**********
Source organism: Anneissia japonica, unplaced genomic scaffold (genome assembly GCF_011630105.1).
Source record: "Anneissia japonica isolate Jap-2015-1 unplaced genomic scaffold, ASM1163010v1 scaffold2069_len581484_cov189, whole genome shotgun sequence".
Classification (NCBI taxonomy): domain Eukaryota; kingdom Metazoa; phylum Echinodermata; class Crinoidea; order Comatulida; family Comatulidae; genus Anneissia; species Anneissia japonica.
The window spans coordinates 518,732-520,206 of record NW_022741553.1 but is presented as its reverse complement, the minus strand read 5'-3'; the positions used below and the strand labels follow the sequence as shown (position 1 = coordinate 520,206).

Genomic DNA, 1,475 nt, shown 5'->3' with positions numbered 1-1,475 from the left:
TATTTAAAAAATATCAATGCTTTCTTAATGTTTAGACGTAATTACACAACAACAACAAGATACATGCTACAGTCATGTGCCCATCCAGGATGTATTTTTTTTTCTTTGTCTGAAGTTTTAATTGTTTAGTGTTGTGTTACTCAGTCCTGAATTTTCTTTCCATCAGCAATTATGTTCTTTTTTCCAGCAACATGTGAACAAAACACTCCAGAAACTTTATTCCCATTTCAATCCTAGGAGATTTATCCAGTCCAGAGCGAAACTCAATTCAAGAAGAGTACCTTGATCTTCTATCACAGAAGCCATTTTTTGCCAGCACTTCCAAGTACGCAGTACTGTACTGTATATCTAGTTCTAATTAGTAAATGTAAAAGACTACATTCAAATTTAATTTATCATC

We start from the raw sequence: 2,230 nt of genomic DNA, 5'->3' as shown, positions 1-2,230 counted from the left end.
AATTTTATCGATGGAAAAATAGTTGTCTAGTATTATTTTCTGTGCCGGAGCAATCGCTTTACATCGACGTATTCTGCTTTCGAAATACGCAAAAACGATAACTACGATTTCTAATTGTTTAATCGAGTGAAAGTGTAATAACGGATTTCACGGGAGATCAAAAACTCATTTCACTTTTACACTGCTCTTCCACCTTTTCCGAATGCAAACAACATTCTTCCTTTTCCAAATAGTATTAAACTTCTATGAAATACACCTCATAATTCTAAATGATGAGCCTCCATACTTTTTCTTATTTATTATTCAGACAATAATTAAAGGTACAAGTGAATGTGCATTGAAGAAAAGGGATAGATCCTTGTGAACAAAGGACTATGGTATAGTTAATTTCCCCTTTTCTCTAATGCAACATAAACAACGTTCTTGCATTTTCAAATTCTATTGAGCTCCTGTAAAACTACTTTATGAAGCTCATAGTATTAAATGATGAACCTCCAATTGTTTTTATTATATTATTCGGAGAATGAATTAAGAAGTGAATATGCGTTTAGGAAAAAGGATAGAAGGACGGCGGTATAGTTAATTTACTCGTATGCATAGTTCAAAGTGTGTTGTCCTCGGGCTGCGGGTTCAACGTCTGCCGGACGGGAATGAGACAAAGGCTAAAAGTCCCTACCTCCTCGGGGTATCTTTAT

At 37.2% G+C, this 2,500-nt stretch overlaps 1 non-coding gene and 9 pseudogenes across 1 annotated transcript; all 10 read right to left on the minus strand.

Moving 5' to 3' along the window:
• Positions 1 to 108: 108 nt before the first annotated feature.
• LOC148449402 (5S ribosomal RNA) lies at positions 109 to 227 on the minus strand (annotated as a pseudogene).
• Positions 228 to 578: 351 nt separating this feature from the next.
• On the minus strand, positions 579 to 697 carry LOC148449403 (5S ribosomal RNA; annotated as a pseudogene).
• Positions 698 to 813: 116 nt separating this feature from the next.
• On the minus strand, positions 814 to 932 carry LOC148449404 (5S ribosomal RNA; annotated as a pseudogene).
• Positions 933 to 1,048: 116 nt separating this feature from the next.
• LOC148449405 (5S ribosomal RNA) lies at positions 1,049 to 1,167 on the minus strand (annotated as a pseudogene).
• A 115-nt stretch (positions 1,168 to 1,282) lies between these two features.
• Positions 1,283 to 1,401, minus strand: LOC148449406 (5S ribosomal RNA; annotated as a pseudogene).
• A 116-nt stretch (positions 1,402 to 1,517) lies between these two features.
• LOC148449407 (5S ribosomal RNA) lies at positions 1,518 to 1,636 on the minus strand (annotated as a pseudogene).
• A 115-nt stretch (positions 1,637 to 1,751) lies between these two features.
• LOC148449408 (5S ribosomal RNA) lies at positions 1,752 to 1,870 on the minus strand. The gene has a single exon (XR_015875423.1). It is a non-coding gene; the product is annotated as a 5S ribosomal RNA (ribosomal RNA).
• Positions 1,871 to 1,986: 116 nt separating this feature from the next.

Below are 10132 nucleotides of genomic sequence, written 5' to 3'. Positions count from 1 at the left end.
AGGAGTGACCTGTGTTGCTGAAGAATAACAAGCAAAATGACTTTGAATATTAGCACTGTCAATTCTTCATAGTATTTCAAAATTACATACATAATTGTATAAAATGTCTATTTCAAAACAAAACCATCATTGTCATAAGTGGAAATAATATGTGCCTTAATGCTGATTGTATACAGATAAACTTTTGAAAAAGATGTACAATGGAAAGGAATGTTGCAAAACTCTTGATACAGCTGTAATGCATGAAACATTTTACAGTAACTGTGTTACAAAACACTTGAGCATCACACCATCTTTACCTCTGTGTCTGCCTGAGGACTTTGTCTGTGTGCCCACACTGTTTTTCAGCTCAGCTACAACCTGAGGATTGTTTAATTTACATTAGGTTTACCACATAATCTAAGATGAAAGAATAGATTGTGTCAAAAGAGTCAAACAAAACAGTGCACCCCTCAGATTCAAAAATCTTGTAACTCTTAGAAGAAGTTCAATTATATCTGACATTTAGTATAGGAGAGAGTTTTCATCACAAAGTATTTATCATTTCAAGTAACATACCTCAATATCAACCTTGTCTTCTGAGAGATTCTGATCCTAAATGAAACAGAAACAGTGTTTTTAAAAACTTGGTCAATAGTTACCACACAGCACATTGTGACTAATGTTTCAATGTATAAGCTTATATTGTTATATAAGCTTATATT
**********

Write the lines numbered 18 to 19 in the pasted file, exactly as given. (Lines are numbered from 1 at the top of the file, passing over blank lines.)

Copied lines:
• LOC148449405 (5S ribosomal RNA) lies at positions 1,049 to 1,167 on the minus strand (annotated as a pseudogene).
• A 115-nt stretch (positions 1,168 to 1,282) lies between these two features.